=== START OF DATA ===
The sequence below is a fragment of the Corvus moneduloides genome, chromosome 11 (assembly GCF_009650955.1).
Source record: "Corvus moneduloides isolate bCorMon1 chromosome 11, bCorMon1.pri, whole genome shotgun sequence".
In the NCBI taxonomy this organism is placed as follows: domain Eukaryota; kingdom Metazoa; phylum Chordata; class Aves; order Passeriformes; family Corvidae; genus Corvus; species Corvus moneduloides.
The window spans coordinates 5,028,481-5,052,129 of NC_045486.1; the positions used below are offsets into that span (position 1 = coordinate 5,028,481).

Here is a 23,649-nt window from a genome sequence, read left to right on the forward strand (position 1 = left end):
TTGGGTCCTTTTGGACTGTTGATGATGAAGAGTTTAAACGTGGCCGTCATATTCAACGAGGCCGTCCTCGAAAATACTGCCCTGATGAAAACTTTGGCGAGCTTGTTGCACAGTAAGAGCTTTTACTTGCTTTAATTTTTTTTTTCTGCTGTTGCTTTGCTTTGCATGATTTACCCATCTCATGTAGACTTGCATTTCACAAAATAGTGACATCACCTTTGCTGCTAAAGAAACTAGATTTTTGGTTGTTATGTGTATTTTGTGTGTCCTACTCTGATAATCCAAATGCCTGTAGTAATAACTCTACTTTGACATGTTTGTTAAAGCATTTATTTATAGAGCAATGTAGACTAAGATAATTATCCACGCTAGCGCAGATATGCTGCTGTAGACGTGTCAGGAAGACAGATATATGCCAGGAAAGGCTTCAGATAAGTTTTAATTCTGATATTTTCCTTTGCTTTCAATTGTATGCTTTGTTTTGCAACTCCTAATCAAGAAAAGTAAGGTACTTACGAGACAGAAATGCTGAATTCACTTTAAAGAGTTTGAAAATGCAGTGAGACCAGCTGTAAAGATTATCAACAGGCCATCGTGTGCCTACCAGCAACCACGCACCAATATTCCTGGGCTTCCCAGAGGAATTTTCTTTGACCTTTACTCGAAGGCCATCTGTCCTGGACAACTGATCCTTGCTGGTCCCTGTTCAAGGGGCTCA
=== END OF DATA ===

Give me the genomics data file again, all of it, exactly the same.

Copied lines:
The sequence below is a fragment of the Corvus moneduloides genome, chromosome 11 (assembly GCF_009650955.1).
Source record: "Corvus moneduloides isolate bCorMon1 chromosome 11, bCorMon1.pri, whole genome shotgun sequence".
In the NCBI taxonomy this organism is placed as follows: domain Eukaryota; kingdom Metazoa; phylum Chordata; class Aves; order Passeriformes; family Corvidae; genus Corvus; species Corvus moneduloides.
The window spans coordinates 5,028,481-5,052,129 of NC_045486.1; the positions used below are offsets into that span (position 1 = coordinate 5,028,481).

Here is a 23,649-nt window from a genome sequence, read left to right on the forward strand (position 1 = left end):
TTGGGTCCTTTTGGACTGTTGATGATGAAGAGTTTAAACGTGGCCGTCATATTCAACGAGGCCGTCCTCGAAAATACTGCCCTGATGAAAACTTTGGCGAGCTTGTTGCACAGTAAGAGCTTTTACTTGCTTTAATTTTTTTTTTCTGCTGTTGCTTTGCTTTGCATGATTTACCCATCTCATGTAGACTTGCATTTCACAAAATAGTGACATCACCTTTGCTGCTAAAGAAACTAGATTTTTGGTTGTTATGTGTATTTTGTGTGTCCTACTCTGATAATCCAAATGCCTGTAGTAATAACTCTACTTTGACATGTTTGTTAAAGCATTTATTTATAGAGCAATGTAGACTAAGATAATTATCCACGCTAGCGCAGATATGCTGCTGTAGACGTGTCAGGAAGACAGATATATGCCAGGAAAGGCTTCAGATAAGTTTTAATTCTGATATTTTCCTTTGCTTTCAATTGTATGCTTTGTTTTGCAACTCCTAATCAAGAAAAGTAAGGTACTTACGAGACAGAAATGCTGAATTCACTTTAAAGAGTTTGAAAATGCAGTGAGACCAGCTGTAAAGATTATCAACAGGCCATCGTGTGCCTACCAGCAACCACGCACCAATATTCCTGGGCTTCCCAGAGGAATTTTCTTTGACCTTTACTCGAAGGCCATCTGTCCTGGACAACTGATCCTTGCTGGTCCCTGTTCAAGGGGCTCA